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"Grady," bawled out a voice from the chamber within—a voice that made Mrs. Bonner start.
Grady did not answer: his song was heard from afar off, from the kitchen, his upper room, where Grady was singing at his work.
"Grady, my coat!" again roared the voice from within.
"Why, that is not Mr. Strong's voice," said the Sylphide, still half laughing. "Grady my coat!—Bonner, who is Grady my coat? We ought to go away."
Bonner still looked quite puzzled at the sound of the voice which she had heard.
The bedroom door here opened, and the individual who had called out "Grady, my coat," appeared without the garment in question.
He nodded to the women, and walked across the room. "I beg your pardon, ladies. Grady, bring my coat down, sir! Well, my dears, it's a fine day, and we'll have a jolly lark at"
He said no more; for here Mrs. Bonner, who had been looking at him with scared eyes, suddenly shrieked out, "Amory! Amory!" and fell back screaming and fainting in her chair.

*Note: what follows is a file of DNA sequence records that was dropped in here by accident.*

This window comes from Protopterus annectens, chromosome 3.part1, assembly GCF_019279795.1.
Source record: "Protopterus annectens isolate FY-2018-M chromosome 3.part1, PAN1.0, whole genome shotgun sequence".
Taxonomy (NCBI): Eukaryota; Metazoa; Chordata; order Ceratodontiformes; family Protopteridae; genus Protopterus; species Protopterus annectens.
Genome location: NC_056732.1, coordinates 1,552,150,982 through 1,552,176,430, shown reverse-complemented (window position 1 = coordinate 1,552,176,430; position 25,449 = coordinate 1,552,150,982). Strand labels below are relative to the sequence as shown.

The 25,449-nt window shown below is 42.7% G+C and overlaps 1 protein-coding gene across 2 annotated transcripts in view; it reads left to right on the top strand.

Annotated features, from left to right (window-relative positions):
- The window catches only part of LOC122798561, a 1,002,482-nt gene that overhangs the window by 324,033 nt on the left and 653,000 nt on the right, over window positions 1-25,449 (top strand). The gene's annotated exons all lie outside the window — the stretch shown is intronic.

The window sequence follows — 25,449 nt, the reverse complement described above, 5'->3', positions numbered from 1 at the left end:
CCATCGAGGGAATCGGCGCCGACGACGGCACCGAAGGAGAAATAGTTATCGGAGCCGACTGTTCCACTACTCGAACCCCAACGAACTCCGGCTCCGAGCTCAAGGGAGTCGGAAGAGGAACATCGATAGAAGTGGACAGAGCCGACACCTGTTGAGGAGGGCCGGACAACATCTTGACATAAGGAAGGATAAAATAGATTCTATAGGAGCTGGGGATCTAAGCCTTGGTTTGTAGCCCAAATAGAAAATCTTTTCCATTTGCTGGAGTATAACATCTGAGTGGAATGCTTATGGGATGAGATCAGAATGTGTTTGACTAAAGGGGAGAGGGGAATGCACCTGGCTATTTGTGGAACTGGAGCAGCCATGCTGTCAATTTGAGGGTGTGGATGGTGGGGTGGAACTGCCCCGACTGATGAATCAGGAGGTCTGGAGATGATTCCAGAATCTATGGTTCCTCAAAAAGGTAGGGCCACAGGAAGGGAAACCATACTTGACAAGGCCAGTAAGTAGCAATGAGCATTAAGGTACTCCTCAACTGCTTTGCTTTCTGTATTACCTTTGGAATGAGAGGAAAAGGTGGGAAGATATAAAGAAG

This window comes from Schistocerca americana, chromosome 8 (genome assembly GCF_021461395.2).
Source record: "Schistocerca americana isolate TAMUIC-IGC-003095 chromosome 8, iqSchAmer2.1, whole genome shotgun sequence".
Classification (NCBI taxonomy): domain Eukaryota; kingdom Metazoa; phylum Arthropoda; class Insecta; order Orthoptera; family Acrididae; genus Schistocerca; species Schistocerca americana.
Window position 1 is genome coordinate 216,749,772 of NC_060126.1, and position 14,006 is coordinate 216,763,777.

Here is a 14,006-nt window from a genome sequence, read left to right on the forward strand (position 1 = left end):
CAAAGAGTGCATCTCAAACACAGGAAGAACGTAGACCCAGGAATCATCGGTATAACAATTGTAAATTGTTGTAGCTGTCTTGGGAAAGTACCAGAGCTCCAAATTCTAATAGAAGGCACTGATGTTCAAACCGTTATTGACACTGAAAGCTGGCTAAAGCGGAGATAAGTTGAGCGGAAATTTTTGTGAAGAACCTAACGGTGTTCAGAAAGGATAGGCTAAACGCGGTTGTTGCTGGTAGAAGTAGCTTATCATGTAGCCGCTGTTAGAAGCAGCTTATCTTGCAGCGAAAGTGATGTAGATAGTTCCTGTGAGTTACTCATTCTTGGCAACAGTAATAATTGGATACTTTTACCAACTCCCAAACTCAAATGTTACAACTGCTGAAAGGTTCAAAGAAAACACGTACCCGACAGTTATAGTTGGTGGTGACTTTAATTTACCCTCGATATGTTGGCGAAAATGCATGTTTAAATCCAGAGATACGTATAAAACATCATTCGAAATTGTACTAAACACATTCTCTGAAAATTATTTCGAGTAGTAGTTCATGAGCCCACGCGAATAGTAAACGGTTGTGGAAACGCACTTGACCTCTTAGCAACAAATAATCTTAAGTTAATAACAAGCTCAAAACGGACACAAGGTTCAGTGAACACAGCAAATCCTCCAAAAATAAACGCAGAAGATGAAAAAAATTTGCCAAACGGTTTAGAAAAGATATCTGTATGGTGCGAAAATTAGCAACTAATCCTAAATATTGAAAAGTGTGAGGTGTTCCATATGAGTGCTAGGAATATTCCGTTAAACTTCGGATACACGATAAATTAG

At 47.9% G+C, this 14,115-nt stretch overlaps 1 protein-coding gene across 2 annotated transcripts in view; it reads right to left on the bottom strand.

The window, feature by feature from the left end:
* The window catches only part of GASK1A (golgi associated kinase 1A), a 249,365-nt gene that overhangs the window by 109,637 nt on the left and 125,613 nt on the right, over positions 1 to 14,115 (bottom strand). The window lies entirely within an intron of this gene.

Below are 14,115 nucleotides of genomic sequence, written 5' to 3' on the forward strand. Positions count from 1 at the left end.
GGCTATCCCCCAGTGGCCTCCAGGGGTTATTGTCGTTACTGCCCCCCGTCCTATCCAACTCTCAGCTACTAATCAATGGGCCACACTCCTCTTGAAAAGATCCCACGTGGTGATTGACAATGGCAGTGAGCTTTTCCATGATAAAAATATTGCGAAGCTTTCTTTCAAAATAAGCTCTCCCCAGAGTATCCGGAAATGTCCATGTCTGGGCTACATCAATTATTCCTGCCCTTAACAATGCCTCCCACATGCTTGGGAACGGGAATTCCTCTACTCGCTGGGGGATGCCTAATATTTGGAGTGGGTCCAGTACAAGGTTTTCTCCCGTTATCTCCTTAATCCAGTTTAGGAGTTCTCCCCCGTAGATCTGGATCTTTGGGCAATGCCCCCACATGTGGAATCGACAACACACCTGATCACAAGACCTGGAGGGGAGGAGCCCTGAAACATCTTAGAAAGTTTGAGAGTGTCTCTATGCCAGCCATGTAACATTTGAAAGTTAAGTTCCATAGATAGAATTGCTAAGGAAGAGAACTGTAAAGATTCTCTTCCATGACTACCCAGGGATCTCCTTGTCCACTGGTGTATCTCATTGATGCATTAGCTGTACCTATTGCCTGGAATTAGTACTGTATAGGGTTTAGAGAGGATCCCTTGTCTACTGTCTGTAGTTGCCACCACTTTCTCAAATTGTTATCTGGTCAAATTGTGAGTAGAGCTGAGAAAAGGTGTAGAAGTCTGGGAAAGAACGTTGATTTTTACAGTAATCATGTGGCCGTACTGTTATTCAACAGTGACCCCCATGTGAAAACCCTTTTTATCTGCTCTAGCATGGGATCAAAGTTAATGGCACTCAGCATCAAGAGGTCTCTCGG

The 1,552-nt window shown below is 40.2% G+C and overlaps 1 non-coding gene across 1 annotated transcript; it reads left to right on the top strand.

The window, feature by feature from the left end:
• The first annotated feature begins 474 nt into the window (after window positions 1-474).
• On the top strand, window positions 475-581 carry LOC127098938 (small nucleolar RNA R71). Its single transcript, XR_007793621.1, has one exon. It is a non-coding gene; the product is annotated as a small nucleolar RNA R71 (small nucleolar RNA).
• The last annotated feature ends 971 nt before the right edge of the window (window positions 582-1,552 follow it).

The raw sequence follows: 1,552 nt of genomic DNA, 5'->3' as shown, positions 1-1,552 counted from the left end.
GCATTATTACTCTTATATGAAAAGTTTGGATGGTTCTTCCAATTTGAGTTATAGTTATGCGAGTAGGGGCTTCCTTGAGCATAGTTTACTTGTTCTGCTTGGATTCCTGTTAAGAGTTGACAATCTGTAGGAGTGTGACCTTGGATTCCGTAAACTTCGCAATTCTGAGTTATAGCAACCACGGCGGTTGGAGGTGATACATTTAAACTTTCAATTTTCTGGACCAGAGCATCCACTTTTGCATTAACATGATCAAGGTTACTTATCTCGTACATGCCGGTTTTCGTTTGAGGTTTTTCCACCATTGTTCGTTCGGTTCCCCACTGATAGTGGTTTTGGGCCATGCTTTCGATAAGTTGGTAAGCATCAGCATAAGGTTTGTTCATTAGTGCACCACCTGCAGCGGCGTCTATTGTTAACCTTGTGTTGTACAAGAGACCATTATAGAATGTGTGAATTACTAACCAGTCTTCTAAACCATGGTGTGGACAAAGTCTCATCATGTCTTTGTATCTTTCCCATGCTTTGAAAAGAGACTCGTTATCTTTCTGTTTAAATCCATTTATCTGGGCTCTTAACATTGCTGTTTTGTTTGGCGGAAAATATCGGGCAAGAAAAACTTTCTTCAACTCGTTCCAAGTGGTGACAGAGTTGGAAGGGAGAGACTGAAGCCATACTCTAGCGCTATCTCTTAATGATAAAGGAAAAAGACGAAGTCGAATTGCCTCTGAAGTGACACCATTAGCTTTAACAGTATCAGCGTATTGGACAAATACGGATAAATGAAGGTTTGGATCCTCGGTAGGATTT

The man, so apostrophised, looked at the woman an instant, and, rushing up to Blanche, seized her and kissed her. "Yes, Betsy," he said, "by G— it is me. Mary Bonner knew me. What a fine gal we've grown! But it's a secret, mind. I'm dead, though I'm your father. Your poor mother don't know it. What a pretty gal we've grown! Kiss me—kiss me close, my Betsy! D it, I love you:I'm your old father."''
Betsy or Blanche looked quite bewildered, and began to scream too—once, twice, thrice; and it was her piercing shrieks which Captain Costigan heard as he walked the court below.
At the sound of these shrieks the perplexed parent clasped his hands (his wristbands were open, and on one brawny arm you could see letters tattooed in blue), and, rushing to his apartment, came back with an eau-de-Cologne bottle from his grand silver dressing-case, with the fragrant contents of which he began liberally to sprinkle Bonner and Blanche.